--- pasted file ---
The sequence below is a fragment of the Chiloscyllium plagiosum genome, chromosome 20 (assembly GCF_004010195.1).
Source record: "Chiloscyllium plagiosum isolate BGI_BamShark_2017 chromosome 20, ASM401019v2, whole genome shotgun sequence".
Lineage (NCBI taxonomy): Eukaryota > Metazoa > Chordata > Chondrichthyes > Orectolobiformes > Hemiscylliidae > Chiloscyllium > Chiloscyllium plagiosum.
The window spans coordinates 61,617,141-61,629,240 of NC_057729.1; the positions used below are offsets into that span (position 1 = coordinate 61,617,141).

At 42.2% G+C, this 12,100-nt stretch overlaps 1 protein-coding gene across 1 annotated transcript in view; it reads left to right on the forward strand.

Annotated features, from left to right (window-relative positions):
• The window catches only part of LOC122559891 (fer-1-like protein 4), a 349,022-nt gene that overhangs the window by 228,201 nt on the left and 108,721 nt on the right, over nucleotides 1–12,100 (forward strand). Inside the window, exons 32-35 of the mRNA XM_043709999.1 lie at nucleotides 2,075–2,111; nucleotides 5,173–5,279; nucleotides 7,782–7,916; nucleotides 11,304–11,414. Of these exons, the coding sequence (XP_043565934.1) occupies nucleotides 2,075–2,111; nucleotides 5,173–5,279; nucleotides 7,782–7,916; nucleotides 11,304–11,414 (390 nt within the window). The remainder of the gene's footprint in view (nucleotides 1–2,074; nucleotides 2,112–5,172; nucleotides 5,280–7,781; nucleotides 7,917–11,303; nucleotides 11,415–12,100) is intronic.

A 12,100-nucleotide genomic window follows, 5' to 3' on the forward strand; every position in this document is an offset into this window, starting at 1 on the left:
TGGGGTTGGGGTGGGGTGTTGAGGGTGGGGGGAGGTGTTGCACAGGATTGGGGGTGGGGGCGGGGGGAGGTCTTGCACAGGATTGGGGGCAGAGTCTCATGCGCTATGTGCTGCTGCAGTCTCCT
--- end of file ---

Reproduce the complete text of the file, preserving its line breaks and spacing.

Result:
The sequence below is a fragment of the Chiloscyllium plagiosum genome, chromosome 20 (assembly GCF_004010195.1).
Source record: "Chiloscyllium plagiosum isolate BGI_BamShark_2017 chromosome 20, ASM401019v2, whole genome shotgun sequence".
Lineage (NCBI taxonomy): Eukaryota > Metazoa > Chordata > Chondrichthyes > Orectolobiformes > Hemiscylliidae > Chiloscyllium > Chiloscyllium plagiosum.
The window spans coordinates 61,617,141-61,629,240 of NC_057729.1; the positions used below are offsets into that span (position 1 = coordinate 61,617,141).

At 42.2% G+C, this 12,100-nt stretch overlaps 1 protein-coding gene across 1 annotated transcript in view; it reads left to right on the forward strand.

Annotated features, from left to right (window-relative positions):
• The window catches only part of LOC122559891 (fer-1-like protein 4), a 349,022-nt gene that overhangs the window by 228,201 nt on the left and 108,721 nt on the right, over nucleotides 1–12,100 (forward strand). Inside the window, exons 32-35 of the mRNA XM_043709999.1 lie at nucleotides 2,075–2,111; nucleotides 5,173–5,279; nucleotides 7,782–7,916; nucleotides 11,304–11,414. Of these exons, the coding sequence (XP_043565934.1) occupies nucleotides 2,075–2,111; nucleotides 5,173–5,279; nucleotides 7,782–7,916; nucleotides 11,304–11,414 (390 nt within the window). The remainder of the gene's footprint in view (nucleotides 1–2,074; nucleotides 2,112–5,172; nucleotides 5,280–7,781; nucleotides 7,917–11,303; nucleotides 11,415–12,100) is intronic.

A 12,100-nucleotide genomic window follows, 5' to 3' on the forward strand; every position in this document is an offset into this window, starting at 1 on the left:
TGGGGTTGGGGTGGGGTGTTGAGGGTGGGGGGAGGTGTTGCACAGGATTGGGGGTGGGGGCGGGGGGAGGTCTTGCACAGGATTGGGGGCAGAGTCTCATGCGCTATGTGCTGCTGCAGTCTCCT